In late August I was talking to a smart liberal lawyer friend on the phone and I said, “I’m really worried about this Texas bill S.B. 8.”

“No way they’ll let it go into effect,” she replied. I was heartened by her words.

The next day the law went into effect, and 50 years of progress was washed away by Governor Abbott overnight. Some people say Abbott was tacking far right because he was worried about a Trumpy primary challenger, but whatever the reason, on September 1, 2021, Texas effectively outlawed abortion. In the month that followed, the number of abortions in the state of Texas fell by half. It was the kind of law that, when it was announced on March 11 2021, many of us didn’t take seriously, because it seemed so improbable. It included bounties, meaning your Uber driver could be sued if he drove you to get an abortion! Surely the Supreme Court would tell the Texas legislature that it could not take away a right that women had for 50 years.

But the Supreme Court remained silent until the day the law took effect, at which point it declined to block it. The New York Times noted, “The majority opinion was unsigned and consisted of a single long paragraph. It said the abortion providers who had challenged the law in an emergency application to the court had not made their case in the face of ‘complex and novel’ procedural questions.”

I understand that reporting isn’t opinion writing, but something like this Texas law—this paradigm shift—is so profound, with such serious implications for so many women, that it seems like it should merit more explosive language. But that is the problem with straight news. In theory, at least, it’s supposed to be neutral and impartial, reporting without fear or favor.

But abortion is never just about abortion. It’s about power and freedom. Outlawing abortion won’t stop it. If you wanted to do that, you could make birth control free and focus on sex education, like in Colorado, where women are allowed to get oral contraceptives from a pharmacist, and not a doctor. The state also funds “free and low-cost IUDs—intrauterine devices that prevent pregnancy for five years or more—for low-income women and teens who visit community health clinics across the state.” Free birth control and more sex education can make abortion rare, but laws like S.B. 8 aren’t about ending abortion. They just end safe, legal abortions.

“Straight news” has a bias, and it’s in favor of conflict and against the appearance of advocacy or activism. It’s a false neutrality, and it is, at best, unhelpful in understanding what’s actually happening in the world.

The media have often folded Roe into their horse-race politics coverage. Politico, for example, recently ran the following headline: “Why the Threat to Roe May Not Save Democrats in 2022,” and in the dek, quoted one “party strategist” as saying, “I wish we lived in a world where outrage mattered. But I think we live in a post-outrage world.” But here’s the thing: The media have the power to make people care, to highlight injustices, to shine a spotlight on malfeasance.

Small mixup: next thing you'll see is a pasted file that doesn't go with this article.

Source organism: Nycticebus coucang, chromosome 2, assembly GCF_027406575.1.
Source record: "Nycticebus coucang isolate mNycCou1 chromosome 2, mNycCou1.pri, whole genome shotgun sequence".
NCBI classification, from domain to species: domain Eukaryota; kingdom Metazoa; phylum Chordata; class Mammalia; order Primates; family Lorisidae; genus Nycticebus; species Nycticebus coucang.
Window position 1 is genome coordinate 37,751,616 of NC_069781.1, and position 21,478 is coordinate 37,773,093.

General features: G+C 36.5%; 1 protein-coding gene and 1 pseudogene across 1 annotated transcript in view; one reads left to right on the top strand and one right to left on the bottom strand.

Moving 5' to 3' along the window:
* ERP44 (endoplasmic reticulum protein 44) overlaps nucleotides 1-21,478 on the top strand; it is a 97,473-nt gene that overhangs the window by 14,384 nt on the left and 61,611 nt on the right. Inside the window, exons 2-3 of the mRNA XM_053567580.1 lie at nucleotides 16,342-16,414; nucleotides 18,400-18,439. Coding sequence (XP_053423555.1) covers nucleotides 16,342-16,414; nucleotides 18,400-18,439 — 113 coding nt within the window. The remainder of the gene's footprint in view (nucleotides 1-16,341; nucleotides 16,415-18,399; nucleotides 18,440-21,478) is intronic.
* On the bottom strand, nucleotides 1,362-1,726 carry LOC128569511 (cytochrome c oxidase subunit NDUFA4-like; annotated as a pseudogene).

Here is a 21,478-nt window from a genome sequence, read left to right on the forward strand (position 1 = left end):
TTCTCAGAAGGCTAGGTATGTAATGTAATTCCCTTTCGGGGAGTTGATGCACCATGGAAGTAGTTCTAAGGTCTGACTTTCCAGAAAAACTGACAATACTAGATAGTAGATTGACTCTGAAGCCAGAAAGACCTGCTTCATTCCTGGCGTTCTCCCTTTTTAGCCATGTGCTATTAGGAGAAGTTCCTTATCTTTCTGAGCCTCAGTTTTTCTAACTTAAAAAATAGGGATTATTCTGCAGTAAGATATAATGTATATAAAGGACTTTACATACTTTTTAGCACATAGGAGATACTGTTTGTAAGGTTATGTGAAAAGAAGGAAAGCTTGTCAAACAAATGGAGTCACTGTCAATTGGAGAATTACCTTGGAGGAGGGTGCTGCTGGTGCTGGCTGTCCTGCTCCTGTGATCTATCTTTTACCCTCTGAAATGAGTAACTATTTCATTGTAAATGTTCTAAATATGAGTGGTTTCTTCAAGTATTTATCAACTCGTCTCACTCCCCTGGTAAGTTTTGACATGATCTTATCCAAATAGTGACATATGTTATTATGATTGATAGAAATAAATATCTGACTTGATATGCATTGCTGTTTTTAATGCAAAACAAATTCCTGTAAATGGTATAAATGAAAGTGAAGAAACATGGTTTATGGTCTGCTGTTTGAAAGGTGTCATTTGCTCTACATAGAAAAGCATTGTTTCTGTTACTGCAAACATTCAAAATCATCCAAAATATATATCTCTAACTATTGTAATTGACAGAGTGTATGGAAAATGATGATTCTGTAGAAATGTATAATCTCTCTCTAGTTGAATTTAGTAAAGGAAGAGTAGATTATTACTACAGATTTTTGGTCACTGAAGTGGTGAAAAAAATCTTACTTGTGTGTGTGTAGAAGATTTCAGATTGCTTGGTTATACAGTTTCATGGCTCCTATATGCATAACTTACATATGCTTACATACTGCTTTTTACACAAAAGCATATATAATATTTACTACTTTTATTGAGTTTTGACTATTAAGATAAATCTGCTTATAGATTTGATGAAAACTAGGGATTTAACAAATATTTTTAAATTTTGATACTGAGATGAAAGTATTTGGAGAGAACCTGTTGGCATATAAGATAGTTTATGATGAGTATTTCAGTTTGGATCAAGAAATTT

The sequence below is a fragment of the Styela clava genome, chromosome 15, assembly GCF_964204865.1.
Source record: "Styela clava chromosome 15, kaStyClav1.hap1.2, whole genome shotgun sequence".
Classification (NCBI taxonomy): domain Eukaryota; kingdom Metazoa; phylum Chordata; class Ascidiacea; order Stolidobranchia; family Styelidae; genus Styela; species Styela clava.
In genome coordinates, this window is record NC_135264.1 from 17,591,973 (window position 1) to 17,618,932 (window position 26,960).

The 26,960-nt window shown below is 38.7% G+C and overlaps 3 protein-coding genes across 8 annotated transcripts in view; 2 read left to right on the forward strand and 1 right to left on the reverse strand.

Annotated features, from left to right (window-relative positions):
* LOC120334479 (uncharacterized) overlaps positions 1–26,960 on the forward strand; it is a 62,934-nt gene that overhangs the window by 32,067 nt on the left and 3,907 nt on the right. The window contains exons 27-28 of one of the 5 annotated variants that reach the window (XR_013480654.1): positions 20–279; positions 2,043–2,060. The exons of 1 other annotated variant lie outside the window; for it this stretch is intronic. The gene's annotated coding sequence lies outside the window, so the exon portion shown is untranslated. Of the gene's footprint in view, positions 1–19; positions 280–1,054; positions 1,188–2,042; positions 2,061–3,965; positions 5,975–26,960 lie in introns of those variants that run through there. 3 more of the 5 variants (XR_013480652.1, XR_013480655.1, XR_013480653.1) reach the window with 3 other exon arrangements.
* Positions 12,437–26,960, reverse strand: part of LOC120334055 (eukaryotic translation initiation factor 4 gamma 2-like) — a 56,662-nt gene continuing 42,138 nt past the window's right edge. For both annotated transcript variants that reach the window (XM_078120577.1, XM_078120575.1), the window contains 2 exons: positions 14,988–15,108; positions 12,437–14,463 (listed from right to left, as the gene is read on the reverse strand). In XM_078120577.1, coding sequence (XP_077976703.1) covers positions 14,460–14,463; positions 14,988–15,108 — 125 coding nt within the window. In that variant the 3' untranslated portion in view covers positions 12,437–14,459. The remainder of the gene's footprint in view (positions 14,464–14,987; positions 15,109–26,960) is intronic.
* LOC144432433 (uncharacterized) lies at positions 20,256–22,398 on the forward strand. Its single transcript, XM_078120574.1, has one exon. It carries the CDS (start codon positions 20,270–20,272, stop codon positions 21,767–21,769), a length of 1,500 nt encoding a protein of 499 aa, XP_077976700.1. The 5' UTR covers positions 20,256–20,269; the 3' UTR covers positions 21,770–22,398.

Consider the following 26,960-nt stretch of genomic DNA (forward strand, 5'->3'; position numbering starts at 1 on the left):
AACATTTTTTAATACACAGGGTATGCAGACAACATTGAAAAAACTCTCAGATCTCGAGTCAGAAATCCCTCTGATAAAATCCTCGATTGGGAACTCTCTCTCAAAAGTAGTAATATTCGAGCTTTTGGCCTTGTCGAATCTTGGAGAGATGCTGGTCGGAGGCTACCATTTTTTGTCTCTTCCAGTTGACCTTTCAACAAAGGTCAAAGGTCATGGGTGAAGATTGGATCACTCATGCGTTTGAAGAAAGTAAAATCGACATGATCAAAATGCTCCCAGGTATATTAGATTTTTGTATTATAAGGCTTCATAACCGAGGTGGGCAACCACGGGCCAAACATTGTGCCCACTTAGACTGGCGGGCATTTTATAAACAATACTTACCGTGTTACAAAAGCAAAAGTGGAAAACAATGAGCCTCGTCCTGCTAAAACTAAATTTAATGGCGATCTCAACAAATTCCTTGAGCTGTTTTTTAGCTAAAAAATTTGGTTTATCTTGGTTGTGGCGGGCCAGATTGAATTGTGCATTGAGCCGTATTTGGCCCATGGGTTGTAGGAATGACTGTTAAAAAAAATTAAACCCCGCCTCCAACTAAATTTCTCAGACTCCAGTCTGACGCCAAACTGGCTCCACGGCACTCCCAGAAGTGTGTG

Much of the coverage that’s not outright cynical is also failing to meet the moment. In May, The New York Times published a map that resurfaced last week, during the oral arguments in Dobbs vs. Jackson. It shows a “predicted decline in legal abortions.” Antiseptic language like that does not serve the reader. What the map actually shows are abortion deserts, populated by poor women in red states who will need to drive miles and miles for a procedure that they’ve been entitled to for 50 years. That Times section, The Upshot, also recently ran the breezy, widely mocked headline “Mississippi Asks: If Women Can Have It All, Is Roe Necessary?” I have a cellphone. Why should I have control over my own body, too?

(The Times has also done great reporting on abortion. In a recent episode, The Daily traveled to an abortion clinic in Oklahoma called Trust Women, and reporters spoke to both clinicians and patients. But this kind of reporting has been in short supply.)

How do you, as a journalist, cover lying when you are practically allergic to using the word? We know that some of the Supreme Court justices have lied about Roe. Before he was installed, Kavanaugh told the audience at his Senate confirmation that Roe was “settled as precedent.” Last week, he mused during oral arguments, “As I understand it, you’re arguing that … the Constitution is neither pro-life nor pro-choice on the question of abortion, but leaves the issue for the people of the states or perhaps Congress to resolve in the democratic process. Is that accurate?” So, either Kavanaugh changed his mind real fast, or he was lying this whole time

American women have had the right to end a pregnancy since 1973. We don’t know what this country will look like without Roe. There are statistics from the decades before the ’70s that show women dying of infections or hemorrhages related to failed abortions, but we don’t know what will happen in 2021 and beyond. Perhaps that’s the scariest thing: We journalists are in uncharted territory, covering apparent inevitabilities that I, at least, had never fully contemplated.